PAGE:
No cost is not the issue. Concrete always advertises a life of 50 years but one never gets that whether in driveways, parking lots, roads, and or railway ties. Concrete is stiff and ridged such that the constant and concentrated on-off stress of the wheels passing over them cause them to form micro-fractures, the water gets in and does the rest. Wood has just the right amount of strength and flexibility to better withstand this pounding condition. Concrete is perfect for light rail, but the compounds are getting better. I believe it will get there in the next 20 years or so for heavy freight. Then I believe we will see a complete switch over.
 

flyboy2610

Loveably weird
#15
I posted this over at the other place regarding this, but I'll put it here, too:

"When you want to do a quality sample, don't rely on samples provided by the manufacturer. Take samples right off the production line, or samples from product that has been delivered. Relying on manufacturer provided samples was the first mistake."
 
#16
No cost is not the issue. Concrete always advertises a life of 50 years but one never gets that whether in driveways, parking lots, roads, and or railway ties. Concrete is stiff and ridged such that the constant and concentrated on-off stress of the wheels passing over them cause them to form micro-fractures, the water gets in and does the rest. Wood has just the right amount of strength and flexibility to better withstand this pounding condition. Concrete is perfect for light rail, but the compounds are getting better. I believe it will get there in the next 20 years or so for heavy freight. Then I believe we will see a complete switch over.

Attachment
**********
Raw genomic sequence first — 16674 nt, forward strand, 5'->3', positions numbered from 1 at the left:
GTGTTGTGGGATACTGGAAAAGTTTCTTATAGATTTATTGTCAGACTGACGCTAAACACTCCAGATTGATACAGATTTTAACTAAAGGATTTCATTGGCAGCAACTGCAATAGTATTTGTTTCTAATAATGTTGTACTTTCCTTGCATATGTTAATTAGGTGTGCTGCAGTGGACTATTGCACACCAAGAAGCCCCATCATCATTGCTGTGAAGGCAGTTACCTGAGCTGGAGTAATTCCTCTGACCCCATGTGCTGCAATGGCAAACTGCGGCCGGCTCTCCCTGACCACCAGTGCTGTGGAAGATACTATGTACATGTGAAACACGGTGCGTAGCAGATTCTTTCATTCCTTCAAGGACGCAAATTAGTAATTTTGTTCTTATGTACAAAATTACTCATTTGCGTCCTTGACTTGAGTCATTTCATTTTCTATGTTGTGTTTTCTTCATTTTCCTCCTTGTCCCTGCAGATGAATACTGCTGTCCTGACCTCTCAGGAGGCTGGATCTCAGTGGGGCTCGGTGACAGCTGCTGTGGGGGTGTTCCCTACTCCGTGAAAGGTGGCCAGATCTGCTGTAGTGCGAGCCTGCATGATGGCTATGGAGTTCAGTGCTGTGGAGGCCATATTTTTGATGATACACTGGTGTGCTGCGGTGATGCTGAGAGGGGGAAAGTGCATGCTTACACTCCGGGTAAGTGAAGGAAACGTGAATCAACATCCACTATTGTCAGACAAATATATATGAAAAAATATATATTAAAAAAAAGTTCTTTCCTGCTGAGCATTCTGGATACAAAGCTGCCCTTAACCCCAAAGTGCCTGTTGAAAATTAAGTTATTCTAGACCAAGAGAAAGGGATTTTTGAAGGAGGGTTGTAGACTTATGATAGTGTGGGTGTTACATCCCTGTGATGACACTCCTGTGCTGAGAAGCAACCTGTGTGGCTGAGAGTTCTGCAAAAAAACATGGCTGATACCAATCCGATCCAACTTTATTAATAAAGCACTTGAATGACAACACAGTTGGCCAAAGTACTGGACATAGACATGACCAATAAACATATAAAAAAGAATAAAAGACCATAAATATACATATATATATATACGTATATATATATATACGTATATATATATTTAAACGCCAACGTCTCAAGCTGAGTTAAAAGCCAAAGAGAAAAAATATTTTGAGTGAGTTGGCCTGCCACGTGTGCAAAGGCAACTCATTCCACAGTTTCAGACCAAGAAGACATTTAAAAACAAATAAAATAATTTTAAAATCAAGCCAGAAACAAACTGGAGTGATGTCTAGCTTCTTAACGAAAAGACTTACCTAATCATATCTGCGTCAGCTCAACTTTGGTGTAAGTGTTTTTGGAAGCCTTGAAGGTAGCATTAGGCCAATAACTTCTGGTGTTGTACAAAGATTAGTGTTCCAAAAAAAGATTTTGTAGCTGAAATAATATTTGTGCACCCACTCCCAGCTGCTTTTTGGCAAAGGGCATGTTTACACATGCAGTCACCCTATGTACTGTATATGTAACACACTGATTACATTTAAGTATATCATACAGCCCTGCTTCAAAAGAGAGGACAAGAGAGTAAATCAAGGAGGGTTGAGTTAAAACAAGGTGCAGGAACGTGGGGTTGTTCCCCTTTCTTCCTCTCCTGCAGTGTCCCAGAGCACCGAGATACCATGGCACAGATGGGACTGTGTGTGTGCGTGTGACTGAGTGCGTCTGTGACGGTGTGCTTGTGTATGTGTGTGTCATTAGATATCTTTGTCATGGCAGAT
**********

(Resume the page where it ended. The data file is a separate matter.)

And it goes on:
Doesn't UP use concrete ties on some of their high density main lines? My experience is with Amtrak, on the densely used Northeast Corridor. In addition to high volume passenger traffic, some portions host some extensive freight service in addition to all the passenger trains. most wood is gone there. When I retired, they were installing concrete switch panels on industrial sidings along the Harrisburg Line (Keystone Service), as well as concrete crossovers, which are mostly used by local freight and work trains. Now, I understand that most of the interlockings are concrete also, although I cannot verify that personally.

Nothing is perfect, and wood has served well for many years.
 

Iron Horseman

Well-Known Member
#17
Doesn't UP use concrete ties on some of their high density main lines?
Absolutely, more are used every year, but not with the expectation they are going to last 50 years like the advertising. I can probably find someone around here who know the percentage of usage. They are great because of the quick lock of the rail rather than spikes which like to work out over time.
 

NP2626

Well-Known Member
#19
I realize this might be a fun topic to think about and certainly is very serious to the RR Company that this effects. However, I have a hard time understanding why this topic would be important to Model Railroaders? Yes, it is news relating to railroads. Certainly my asking about it's relationship to model railroading (it doesn't) will not effect the rest of you from pontificating on it's importance. Have fun, and that is what these forums are for!

At the top of this page in the dark blue line of topics under the lighter blue line of topics relating to Model Railroads, is another forum I would guess is aligned with the Model Railroad Forums, entitled Railroad Forums. Wouldn't this topic be better addressed there?
 
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Greg@mnrr

Section Hand
#20
In 1977 I built a retaining wall out of used railroad ties. The ties had small "nails" in the ends with a date of 1920. I can only remark that the date stamp must be the date the ties were original treated. The wall is in place today and the ties in good shape.

Greg